Hispanic Heritage Month programming

KLRU broadcasts programming created by and about people from all cultures year-round, from public affairs to history to independent film to kids programming. In celebration of Hispanic Heritage Month, KLRU will broadcast a lineup of new and encore presentations honoring and exploring Latin American culture.

POV “Ella es el Matador” Tuesday, Sept. 1 at 9:00 pm
For Spaniards – and for the world – nothing has expressed their country’s traditionally rigid gender roles more powerfully than the image of the male matador. So sacred was the bullfighter’s masculinity to Spanish identity that a 1908 law barred women from the sport. This film reveals the surprising history of the women who made such a law necessary and profiles two female matadors currently in the arena: the acclaimed Mari Paz Vega and neophyte Eva Florencia.

American Masters “Orozco: Man of Fire”
Tuesday, Sept. 1 at 10:00 pm
Often thought of as the other Mexican muralist, beside his more flamboyant compatriot Diego Rivera, Orozco was a leader of the Mexican Renaissance. His bold, dynamic frescoes had a profound impact on American painters and inspired Franklin D. Roosevelet to put artists to work during the Great Depression.

Independent Lens
“Our Disappeared” Monday, Sept. 21 at 9:00 pm
Through a casual Google search, director Juan Mandelbaum finds out that Patricia, a long lost girlfriend from Argentina, is among the thousands who were kidnapped, tortured and then “disappeared” by the military during the 1976-1983 dictatorship. Juan embarks on a journey to find out what happened to her and others he knew who disappeared and re-examines his own choices. Using rare archival footage he evokes the dreams for a revolution that would transform Argentina.

American Masters “Rivera in America” Tuesday, Sept. 22 at 10:00 pm
Considered the greatest Mexican painter of the 20th century, Diego Rivera continues to have a profound effect on the international art world. As a young man, he encountered the works of Cézanne, Gauguin, Renoir and Matisse in Paris. But it was the Renaissance frescoes in Italy that fueled his vision of a new form of painting that could reach and celebrate the working man. He returned to Mexico and, ultimately, propelled the fusion of fresco with modern art and architecture.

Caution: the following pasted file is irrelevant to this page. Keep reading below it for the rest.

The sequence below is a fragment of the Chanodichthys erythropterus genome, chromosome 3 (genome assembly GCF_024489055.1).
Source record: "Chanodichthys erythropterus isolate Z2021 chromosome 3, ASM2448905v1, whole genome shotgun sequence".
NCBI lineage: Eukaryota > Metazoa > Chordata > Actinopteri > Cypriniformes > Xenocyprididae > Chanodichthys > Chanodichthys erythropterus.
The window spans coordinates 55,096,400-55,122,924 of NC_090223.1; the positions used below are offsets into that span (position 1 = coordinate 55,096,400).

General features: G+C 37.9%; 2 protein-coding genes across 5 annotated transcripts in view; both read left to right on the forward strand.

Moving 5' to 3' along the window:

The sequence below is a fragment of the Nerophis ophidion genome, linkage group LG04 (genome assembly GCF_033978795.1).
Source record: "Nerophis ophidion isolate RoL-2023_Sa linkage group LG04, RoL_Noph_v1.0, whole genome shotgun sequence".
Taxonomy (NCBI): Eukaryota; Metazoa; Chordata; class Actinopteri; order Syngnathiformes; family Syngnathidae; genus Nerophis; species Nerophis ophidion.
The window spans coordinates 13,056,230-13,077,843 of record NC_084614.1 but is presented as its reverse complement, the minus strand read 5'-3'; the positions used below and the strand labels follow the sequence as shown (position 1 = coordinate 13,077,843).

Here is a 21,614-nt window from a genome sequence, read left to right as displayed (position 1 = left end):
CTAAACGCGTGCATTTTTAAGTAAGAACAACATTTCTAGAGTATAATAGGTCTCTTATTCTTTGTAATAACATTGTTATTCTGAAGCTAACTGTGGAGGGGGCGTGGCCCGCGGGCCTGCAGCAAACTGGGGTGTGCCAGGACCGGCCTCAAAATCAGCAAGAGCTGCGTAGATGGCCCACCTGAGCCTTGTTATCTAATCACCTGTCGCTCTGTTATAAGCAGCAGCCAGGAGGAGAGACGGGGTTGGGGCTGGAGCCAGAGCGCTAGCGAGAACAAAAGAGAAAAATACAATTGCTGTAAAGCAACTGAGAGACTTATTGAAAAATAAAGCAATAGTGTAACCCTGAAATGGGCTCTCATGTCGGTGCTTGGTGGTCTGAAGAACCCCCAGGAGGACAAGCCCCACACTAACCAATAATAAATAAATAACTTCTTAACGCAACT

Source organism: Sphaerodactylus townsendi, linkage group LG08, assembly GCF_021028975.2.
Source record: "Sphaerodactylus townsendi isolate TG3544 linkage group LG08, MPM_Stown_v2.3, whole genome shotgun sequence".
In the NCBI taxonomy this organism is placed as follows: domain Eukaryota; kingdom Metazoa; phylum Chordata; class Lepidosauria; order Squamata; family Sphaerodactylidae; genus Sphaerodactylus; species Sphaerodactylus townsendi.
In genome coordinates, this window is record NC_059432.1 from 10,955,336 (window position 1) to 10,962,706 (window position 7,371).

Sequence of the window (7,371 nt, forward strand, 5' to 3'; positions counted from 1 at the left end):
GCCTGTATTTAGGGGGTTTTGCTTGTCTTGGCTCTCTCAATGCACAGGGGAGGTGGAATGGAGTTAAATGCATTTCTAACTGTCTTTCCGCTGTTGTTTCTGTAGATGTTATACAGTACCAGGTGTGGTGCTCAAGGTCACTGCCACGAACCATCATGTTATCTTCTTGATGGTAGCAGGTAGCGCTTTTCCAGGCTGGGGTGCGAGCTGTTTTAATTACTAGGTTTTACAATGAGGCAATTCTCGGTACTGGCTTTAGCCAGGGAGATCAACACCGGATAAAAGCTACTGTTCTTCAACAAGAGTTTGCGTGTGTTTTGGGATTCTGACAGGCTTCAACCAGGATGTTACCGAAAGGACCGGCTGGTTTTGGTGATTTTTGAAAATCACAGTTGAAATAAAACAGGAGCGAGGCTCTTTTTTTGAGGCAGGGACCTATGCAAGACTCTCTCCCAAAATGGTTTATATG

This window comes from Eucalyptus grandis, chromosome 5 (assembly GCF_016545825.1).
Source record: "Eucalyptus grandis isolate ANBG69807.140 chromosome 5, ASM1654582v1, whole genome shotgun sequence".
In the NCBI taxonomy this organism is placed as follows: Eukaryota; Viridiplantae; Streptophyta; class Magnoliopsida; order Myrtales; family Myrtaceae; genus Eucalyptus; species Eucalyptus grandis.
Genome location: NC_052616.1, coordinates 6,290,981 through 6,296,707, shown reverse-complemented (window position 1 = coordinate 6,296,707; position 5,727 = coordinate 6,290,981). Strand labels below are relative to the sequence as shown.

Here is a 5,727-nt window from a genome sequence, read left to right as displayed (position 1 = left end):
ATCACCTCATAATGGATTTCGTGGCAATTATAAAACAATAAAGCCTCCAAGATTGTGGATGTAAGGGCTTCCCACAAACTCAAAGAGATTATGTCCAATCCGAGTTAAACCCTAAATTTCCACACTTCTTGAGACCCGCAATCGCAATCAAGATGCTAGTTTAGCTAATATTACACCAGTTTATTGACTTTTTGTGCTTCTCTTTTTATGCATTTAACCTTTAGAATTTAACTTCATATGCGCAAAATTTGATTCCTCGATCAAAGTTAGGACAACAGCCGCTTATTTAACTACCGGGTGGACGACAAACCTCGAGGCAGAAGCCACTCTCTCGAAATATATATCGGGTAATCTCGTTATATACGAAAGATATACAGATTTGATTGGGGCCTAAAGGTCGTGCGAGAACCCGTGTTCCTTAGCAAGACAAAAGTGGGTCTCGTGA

In Performance at the White House: Fiesta Latina Thursday, Oct. 15
Watch for an incredibly talented line-up of performers to sing for President Obama and the First Lady.

Latin Music USA
Mondays at 8:00 pm starting October 12th & October 19th
Latin Music USA is a film about American music. Fusions of Latin sounds with jazz, rock, country, rhythm and blues – music with deeper roots and broader reach than most people realize. It’s a fresh take on our musical history, reaching across five decades and across musical genres to portray the rich mix of sounds created by Latinos and embraced by all. The four-part series will be presented over two nights—Oct. 12 & 19.

The Big Squeeze
Oct. 12 at 10:00 pm and Oct. 14 at 8:30 pm
The Big Squeeze is a joyful leap into the heart of Texas music. And where there’s music there’s usually some grilling going on. That’s why Herminio Ramirez builds a stage right in the tiny kitchen of their Houston home for his son John. From the urban barrios of Houston to the colonials along the U.S.-Mexican border, legacies fueled by the passion-stirring combination of family, friends and food, is being passed along. In The Big Squeeze, we follow 16 year old John Ramirez and other young musicians as they do battle at the statewide accordion throw down. This film was produced by Hector Galan.